According to polls, residents of the state of Utah seem fairly evenly split on the issue of public land transfer. But Utahns must recognize that being residents of the state and stewards of the area, they are not the sole owners. This land is owned by all Americans and managed on our behalf by good people in the U.S. Forest Service, Bureau of Land Management and National Parks.

Both national polls and those in key western states point to a solid majority of Americans firmly against any transfer of public lands.

It’s time to let your representatives know your thoughts on this issue. Do not let your opinion go unheard while your land is quietly sold to the highest bidder. If you are a hiker, mountain biker, nature photographer, camper, hunter, fisher or outdoorsmen this issue will define the future of access to wild places in this country.

Be sure to add your name to the Sportsmen’s Access Petition.


Also contact Representatives Chaffetz and Bishop directly to make them aware of your opposition.

Jason Chaffetz

Rob Bishop

 

Twitter @RepRobBishop

Email

Phone (202) 225-0453

(Chaffetz’s social media feeds are currently being consumed by #keepitpublic sentiments. Bishop seems too disconnected to actively participate in social discourse.)

**UPDATE: February 2, 2017

After receiving a landslide of criticism across the entire political spectrum, Representative Chaffetz  has wisely decided to withdraw his land transfer bill.

Rep. Chaffetz reverses course

Hunting in the Shadow of Roosevelt

Elkhorn Ranch North Dakota

When I hunt in North Dakota, my thoughts often drift to Teddy Roosevelt’s days at Elkhorn Ranch — He named his Dakota home for a pair of locked elk skulls he found at the site. Today, centrally located within the million acres of the Little Missouri National Grasslands, Elkhorn is a great place to visit while upland hunting within this expanse. Sharptail still congregate on the bluffs and Ring-necked Pheasant and Hungarian Partridge have invaded the territory.

You’re confronted with a landscape of stark contrast. Fractured buttes and rolling bluestem, cottonwood culverts and the hellish infrastructure of fossil fuel harvesting which I imagine has Teddy’s grave in Oyster Bay sufficiently churned .

In the winter of 1884 after suffering the loss of both his wife and his mother within the span of 24 hours, Roosevelt retreated to the torn beauty of the Badlands for solace. The solitude, and toil of a new cattle business and pursuit of plains game provided the healing or at least sufficient distraction from depths of darkness.

Even the name badlands casts doubt on the therapeutic essence of this territory. Until you step into it. Unique views stretch to the horizon at the top of each new hill drawing you further into the folds, farther away from anything recognizable. The one benefit to the oil wells, they are unsightly beacons that can lead you back to “civilization”. At times I think I prefer the prospect of being lost. And when the setter and lab steer into the cuts where grouse gather out of the wind to dine on juniper berry, the possibility of becoming a permanent fixture of this forgotten landscape is at hand.

For most Americans lost is no longer a part of the lexicon. We’re digitally connected, plugged-in to one another and the safety and warmth of a glowing screen. And I can see the benefits. But a shrinking world needs the counter-balance of Badlands, of vast spaces unspoiled by humans. Fear of your surroundings, the inconsequence of your being, the brilliance of unyielding harsh landscapes offer perspective. Roosevelt knew the value of this much like I do. Rambling over stratified buttes and fractured limestone for hours, aware that the distances covered on foot are nothing but burnt legs and bootprints to be erased in the first strong wind. Watching late season birds flush wild at the hint we’ve chosen their direction and disappear on the horizon or so deeply into ravines the prospect they can be rousted or the energy to undertake it are in doubt.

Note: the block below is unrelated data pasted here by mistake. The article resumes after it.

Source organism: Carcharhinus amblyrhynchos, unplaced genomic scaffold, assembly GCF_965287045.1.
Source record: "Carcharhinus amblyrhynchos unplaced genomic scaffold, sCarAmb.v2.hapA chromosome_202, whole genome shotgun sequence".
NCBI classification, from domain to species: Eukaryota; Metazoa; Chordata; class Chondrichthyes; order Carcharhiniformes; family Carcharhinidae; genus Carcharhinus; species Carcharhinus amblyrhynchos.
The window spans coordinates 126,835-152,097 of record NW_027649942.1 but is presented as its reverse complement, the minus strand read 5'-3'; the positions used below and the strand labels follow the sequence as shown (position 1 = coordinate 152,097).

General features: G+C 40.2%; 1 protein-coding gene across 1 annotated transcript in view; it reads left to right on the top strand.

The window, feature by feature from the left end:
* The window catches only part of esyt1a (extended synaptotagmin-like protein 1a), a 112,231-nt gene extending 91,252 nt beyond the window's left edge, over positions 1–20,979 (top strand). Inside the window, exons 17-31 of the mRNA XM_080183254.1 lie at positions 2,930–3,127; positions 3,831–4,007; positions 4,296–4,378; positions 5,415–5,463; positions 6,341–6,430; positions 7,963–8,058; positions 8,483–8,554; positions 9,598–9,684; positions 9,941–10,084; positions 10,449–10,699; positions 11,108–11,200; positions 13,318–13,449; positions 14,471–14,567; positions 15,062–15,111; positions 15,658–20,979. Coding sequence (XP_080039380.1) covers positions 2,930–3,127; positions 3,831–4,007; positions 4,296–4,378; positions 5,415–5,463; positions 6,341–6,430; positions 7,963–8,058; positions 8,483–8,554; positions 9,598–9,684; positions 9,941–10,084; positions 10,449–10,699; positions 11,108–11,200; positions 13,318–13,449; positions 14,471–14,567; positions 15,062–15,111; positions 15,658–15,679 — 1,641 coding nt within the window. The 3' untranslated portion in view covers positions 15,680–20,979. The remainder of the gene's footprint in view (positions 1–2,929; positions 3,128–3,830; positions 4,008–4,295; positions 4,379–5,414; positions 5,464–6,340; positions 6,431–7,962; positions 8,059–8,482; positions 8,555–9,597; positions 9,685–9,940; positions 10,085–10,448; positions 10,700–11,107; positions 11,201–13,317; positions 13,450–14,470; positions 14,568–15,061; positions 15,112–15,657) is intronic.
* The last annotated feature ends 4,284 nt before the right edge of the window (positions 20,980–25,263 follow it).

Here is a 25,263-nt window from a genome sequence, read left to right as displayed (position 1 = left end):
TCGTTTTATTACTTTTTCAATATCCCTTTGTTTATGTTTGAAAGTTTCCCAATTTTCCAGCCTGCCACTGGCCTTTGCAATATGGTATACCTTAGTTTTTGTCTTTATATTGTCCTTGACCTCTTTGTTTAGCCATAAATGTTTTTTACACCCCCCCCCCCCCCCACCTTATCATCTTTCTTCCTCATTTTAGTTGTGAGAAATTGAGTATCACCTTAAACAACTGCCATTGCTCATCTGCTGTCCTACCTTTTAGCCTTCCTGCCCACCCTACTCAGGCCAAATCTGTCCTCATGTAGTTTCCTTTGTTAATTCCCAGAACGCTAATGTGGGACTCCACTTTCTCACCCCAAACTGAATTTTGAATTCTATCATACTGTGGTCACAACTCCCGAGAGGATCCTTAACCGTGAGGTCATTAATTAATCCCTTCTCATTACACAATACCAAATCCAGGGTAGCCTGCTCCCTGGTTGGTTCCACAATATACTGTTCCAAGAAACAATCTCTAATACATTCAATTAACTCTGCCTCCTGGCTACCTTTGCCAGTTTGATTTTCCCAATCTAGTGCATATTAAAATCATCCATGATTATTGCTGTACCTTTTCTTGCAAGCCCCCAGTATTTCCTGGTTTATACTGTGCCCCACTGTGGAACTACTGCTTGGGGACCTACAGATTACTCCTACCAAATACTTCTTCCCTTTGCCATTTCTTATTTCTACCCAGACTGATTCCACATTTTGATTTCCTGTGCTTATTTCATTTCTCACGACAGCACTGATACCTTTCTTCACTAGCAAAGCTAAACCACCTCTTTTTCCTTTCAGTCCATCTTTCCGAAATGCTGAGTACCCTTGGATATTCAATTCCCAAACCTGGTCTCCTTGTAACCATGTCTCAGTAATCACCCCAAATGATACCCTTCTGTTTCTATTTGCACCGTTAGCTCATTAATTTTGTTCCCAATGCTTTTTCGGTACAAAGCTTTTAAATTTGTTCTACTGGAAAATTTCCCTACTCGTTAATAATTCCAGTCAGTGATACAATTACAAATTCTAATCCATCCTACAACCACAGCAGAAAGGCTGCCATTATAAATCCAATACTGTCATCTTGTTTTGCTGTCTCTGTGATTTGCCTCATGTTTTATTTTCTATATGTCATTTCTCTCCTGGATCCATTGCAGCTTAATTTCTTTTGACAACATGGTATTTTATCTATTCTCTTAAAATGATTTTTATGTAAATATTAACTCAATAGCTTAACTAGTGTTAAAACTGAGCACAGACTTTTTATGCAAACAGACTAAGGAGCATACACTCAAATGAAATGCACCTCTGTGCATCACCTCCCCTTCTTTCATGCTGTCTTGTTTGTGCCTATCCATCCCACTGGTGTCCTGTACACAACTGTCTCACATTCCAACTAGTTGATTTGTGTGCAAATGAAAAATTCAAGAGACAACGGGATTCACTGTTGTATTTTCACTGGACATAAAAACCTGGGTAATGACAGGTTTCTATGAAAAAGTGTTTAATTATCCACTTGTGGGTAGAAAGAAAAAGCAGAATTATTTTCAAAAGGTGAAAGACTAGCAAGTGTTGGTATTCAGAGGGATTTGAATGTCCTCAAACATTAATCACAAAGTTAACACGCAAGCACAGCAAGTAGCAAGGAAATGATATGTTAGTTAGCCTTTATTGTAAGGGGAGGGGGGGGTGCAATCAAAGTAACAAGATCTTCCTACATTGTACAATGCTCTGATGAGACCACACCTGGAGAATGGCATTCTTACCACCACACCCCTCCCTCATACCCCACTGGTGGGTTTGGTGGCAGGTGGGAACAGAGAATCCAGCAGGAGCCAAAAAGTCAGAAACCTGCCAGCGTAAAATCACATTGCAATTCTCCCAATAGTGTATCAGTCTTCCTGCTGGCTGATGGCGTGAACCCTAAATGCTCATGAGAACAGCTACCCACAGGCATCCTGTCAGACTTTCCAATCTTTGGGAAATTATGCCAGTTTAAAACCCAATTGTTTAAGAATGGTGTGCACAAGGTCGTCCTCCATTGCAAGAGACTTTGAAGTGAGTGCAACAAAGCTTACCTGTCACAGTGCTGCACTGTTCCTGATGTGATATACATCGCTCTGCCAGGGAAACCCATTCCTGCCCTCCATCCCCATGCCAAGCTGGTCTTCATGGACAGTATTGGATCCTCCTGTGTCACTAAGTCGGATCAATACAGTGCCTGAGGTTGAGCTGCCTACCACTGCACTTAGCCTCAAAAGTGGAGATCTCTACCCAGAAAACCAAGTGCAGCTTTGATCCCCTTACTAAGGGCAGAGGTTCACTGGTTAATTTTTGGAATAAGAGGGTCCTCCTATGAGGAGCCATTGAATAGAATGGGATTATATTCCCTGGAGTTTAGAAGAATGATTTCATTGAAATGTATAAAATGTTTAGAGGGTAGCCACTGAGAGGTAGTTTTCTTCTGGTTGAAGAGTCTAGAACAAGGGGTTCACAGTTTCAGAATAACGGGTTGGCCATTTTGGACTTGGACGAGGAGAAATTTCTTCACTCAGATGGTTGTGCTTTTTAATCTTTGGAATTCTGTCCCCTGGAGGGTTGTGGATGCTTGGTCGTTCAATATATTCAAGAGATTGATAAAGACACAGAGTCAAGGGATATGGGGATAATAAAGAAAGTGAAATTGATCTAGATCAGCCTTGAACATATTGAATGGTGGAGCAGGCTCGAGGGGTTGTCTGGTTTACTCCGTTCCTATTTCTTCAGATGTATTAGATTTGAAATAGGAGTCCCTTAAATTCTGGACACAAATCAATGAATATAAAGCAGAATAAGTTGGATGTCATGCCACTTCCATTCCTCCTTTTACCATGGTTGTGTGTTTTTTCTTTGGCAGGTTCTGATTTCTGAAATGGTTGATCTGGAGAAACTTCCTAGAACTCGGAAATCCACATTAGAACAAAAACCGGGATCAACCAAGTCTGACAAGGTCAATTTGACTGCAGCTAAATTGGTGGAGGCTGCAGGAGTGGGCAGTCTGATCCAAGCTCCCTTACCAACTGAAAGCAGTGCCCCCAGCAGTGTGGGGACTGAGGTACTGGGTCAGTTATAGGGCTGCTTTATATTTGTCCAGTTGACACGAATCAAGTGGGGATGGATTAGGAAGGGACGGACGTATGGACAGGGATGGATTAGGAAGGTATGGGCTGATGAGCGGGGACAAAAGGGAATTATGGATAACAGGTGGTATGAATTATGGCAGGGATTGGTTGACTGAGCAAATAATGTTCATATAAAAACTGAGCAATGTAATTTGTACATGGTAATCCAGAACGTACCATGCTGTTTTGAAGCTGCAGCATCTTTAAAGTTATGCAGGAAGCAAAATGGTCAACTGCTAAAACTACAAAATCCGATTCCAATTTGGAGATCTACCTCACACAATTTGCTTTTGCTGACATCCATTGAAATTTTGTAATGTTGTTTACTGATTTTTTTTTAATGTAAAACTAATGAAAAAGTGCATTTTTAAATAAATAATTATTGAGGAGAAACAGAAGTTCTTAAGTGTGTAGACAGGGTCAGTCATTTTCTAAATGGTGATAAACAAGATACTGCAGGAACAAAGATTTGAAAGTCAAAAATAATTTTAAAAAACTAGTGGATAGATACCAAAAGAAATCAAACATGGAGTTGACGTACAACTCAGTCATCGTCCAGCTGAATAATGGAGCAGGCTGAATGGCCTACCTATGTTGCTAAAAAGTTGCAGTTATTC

Prairie fowl were so thick in this area at the end of the 19th century that Roosevelt could walk out his front door and shoot the heads off a few “chickens” roosting in the cottonwoods along the Little Missouri River with his lever action Winchester Model 1876 — a roast bird breakfast. Though Teddy was a notorious bad shot, peruse his auto-biographies and you get the sense that what he lacked in accuracy he made up for in frequency.

Despite gunning, game hogging and an awkward spectacled appearance that prompted many in the Dakota territories to label him a “dude”,  Roosevelt still rose to iconic status as a conservationist. His determination and ethic created the National Park system in this country and his role in crafting the North American Conservation Model is well documented. He was the first politician to raise wildlife to a national stage. It’s a legacy for all Americans that extends well beyond just sportsmen. Annually, hundreds of millions of visitors frequent the National Parks, National Forests, Wildlife Refuges and public lands that Roosevelt instigated. For all his other accomplishments, Rough Riders to the Square Deal among them, there’s little doubt that the legacy of wildlife and wild places has touched the most people.

Roosevelt, a lifelong adventurer, likely left few canyons untouched within the boundaries of the Grassland south to the town of Medora. While our pack of dogs disappears in the sage and brambles of the flats around Elkhorn, It’s seems safe to assume few areas within these million acres remained hidden from Teddy, either herding cattle or pursuing plains game. Those are certainly big footsteps. As we’re faced with the prospects of rising costs of continuing the North American Conservation Model and the pressures of human encroachment and consumption, truly wild places and wildlife seem more and more finite.

The ability to wander, chase birds and get lost with friends and rowdy running dogs in the same expanse that TR did 120 years ago is pretty amazing. Thankfully not all things have disappeared in the name of progress.

Shooting one of Roosevelt’s birds gives me a glimmer of hope that a legacy that was so hard fought may still survive the hair-brained, misguided ideas of lesser men. I believe I’ll side with the likes of John Muir, Aldo Leopold, and Roosevelt holding wildlife and wild places in the public trust, until someone more enlightened appears — doubtful that happens in my lifetime.